The Faceless Old Woman Who Secretly Lives in Your Home, Joseph Fink & Jeffrey Cranor; Mara Wilson, narrator (HarperAudio 978-0-06295660-6, $26.99, digital download, 9.25 hr., unabridged) March 2020.
The third in the companion novel series to the podcast Welcome to Night Vale is a memoir of sorts from one of the most iconic characters in the show, the titular strange being who simultaneously occupies everyone’s house in a mysterious desert town. The book is narrated by the actor who performs her on the podcast, writer and former child actor Mara Wilson. The voice of the Faceless Old Woman has always been dryly humorous, almost clinical, as she recounts the peculiar and often sadistic pranks that she plays upon the citizens of Night Vale. I’ve always thought that tone suggested both a morality alien to our own and a lid concealing a seething cauldron of emotion. In this book, she blows the lid off that cauldron and explains how she developed that alien morality. Never telling us her name, she nevertheless reveals a great deal of information about her past, beginning with a childhood growing up in a manor house on the Mediterranean coast during the late 18th and early 19th century, raised by her smuggler father after her noblewoman mother died at her birth. She is barely grown when her home is burned to the ground and her father murdered, seemingly at the behest of the enigmatic organization known as the Order of the Labyrinth. In response, she sets off on a shakily complex quest for revenge that leads her to the captaincy of a pirate ship, among other adventures; it is a dark and bitter path which ultimately consumes all opportunities for happiness, her relationships, her mortality, and even the ability of others to perceive her face. The story is intercut with nearly present-day interludes in Night Vale, as she interferes in the life of a young man named Craig, manipulating him to maturity, greater focus and ambition, and marriage to a lovely and accomplished woman who gives him two children. Naturally, these two threads inevitably dovetail with a terrible and tragic purpose.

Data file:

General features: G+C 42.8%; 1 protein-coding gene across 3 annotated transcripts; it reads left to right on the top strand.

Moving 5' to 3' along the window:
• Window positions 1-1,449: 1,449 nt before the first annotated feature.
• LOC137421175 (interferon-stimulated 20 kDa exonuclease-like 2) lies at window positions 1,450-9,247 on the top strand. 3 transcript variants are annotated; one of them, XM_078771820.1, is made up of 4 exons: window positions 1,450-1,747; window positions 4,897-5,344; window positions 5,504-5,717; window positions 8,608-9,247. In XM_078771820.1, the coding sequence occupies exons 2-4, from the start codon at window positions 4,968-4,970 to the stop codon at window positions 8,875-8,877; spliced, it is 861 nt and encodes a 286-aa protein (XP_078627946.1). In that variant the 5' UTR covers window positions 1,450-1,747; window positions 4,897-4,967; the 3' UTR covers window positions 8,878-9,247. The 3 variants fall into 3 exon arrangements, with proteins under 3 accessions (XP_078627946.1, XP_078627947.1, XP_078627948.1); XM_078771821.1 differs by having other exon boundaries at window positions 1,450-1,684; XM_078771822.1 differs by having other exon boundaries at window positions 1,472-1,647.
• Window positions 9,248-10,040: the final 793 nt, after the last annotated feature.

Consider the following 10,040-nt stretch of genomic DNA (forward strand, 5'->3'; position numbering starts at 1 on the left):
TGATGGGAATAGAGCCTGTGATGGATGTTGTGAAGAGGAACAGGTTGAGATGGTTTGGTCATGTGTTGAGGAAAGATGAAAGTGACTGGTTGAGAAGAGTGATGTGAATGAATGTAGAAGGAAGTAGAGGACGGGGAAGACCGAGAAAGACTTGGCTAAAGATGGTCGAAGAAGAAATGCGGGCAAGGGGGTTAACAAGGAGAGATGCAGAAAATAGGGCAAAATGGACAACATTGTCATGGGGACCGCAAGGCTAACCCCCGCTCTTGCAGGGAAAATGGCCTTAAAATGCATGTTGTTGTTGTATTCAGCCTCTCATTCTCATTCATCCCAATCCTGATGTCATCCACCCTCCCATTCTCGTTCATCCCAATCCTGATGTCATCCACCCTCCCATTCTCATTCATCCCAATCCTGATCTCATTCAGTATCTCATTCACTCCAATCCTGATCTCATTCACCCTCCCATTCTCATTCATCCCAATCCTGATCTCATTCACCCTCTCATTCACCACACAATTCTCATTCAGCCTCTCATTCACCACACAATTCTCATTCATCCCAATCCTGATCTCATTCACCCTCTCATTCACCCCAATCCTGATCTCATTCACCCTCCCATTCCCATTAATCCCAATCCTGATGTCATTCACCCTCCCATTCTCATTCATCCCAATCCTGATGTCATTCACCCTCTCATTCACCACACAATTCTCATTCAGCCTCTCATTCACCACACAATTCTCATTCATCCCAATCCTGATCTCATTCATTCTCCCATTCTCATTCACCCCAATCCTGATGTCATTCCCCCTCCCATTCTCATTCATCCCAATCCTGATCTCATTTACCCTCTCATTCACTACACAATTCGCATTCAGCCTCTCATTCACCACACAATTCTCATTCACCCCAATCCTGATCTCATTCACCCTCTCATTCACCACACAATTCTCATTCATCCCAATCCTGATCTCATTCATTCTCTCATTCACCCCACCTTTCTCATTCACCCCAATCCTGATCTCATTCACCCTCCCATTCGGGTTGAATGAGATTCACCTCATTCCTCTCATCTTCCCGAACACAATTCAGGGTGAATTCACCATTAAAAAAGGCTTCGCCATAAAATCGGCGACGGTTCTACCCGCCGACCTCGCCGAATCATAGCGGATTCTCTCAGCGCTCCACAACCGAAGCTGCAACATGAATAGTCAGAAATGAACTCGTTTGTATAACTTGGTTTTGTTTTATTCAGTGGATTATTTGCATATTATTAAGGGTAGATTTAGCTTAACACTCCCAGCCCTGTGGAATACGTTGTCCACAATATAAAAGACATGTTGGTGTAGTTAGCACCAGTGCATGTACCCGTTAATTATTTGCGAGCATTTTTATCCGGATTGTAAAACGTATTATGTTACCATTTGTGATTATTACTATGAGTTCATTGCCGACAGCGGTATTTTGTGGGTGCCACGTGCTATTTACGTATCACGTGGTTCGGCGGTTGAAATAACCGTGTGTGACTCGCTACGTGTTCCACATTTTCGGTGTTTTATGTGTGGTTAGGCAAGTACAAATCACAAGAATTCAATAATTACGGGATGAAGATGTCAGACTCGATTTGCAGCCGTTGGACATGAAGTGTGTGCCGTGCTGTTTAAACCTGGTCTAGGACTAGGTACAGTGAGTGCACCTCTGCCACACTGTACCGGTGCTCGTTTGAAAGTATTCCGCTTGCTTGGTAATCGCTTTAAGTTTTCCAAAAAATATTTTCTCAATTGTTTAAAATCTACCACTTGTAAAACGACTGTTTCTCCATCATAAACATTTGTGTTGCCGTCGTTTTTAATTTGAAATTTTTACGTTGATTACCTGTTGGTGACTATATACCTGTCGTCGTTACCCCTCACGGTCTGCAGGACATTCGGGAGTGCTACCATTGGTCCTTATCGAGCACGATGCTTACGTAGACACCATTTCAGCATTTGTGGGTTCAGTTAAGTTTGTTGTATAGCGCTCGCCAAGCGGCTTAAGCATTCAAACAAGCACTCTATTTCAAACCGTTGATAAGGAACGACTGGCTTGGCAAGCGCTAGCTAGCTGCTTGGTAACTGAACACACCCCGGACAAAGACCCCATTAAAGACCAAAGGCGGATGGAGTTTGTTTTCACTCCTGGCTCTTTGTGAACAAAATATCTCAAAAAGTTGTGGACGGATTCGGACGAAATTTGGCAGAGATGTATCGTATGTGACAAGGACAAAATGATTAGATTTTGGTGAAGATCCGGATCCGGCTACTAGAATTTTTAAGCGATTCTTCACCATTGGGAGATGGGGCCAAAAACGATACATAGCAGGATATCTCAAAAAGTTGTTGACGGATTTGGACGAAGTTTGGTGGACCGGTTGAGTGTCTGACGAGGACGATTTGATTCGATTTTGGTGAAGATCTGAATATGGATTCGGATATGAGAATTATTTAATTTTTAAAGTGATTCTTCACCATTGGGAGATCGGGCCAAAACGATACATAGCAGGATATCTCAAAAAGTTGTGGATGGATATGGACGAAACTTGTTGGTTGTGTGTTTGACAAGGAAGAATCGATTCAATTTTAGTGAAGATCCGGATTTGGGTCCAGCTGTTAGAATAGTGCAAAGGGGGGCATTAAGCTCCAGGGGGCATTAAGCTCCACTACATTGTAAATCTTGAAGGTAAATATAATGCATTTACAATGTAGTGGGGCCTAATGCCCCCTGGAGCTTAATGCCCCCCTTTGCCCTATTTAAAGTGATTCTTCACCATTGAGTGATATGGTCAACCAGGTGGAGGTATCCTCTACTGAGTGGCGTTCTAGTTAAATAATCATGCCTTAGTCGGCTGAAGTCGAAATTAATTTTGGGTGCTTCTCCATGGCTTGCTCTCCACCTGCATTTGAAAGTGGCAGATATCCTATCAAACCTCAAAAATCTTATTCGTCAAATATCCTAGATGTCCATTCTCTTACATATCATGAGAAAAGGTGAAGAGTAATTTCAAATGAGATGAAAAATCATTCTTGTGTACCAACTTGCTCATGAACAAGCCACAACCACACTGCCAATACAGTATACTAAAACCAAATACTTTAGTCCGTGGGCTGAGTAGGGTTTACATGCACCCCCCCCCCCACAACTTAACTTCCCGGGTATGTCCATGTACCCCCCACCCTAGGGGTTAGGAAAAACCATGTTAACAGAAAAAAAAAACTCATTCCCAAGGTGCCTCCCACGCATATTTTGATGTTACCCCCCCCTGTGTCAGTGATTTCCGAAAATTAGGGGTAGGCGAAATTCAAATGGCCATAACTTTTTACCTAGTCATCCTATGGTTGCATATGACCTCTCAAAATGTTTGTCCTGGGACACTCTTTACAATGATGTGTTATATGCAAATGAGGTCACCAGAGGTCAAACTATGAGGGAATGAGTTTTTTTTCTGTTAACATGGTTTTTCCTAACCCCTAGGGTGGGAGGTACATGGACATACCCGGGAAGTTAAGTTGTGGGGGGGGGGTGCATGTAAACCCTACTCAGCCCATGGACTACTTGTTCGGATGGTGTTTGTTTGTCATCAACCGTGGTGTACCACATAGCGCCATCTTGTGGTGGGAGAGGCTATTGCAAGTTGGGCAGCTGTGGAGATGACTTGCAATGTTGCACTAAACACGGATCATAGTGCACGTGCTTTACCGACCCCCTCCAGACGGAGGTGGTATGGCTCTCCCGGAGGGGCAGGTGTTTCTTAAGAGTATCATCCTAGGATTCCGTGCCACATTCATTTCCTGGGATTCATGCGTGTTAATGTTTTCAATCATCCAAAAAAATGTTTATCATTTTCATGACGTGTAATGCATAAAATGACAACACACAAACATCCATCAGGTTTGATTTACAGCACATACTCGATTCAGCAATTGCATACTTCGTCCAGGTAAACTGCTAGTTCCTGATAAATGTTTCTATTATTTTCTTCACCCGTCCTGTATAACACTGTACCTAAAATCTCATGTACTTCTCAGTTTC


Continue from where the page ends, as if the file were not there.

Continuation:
I found this to be the most cohesive of the three Night Vale novels, and I have always enjoyed Wilson’s portrayal of this frightening and previously almost entirely opaque character. Her evocation of the nameless and faceless protagonist’s frustration and fury is particularly effective, as well as her expression of the character’s apparent (but unlikely) confusion at Craig’s ingratitude for the creepy methods she employs to “help” him get on in life. However, this book still hasn’t changed my mind that the best and most creative Night Vale stories are still being told in the original podcast.
This review and more like it in the January 2021 issue of Locus.
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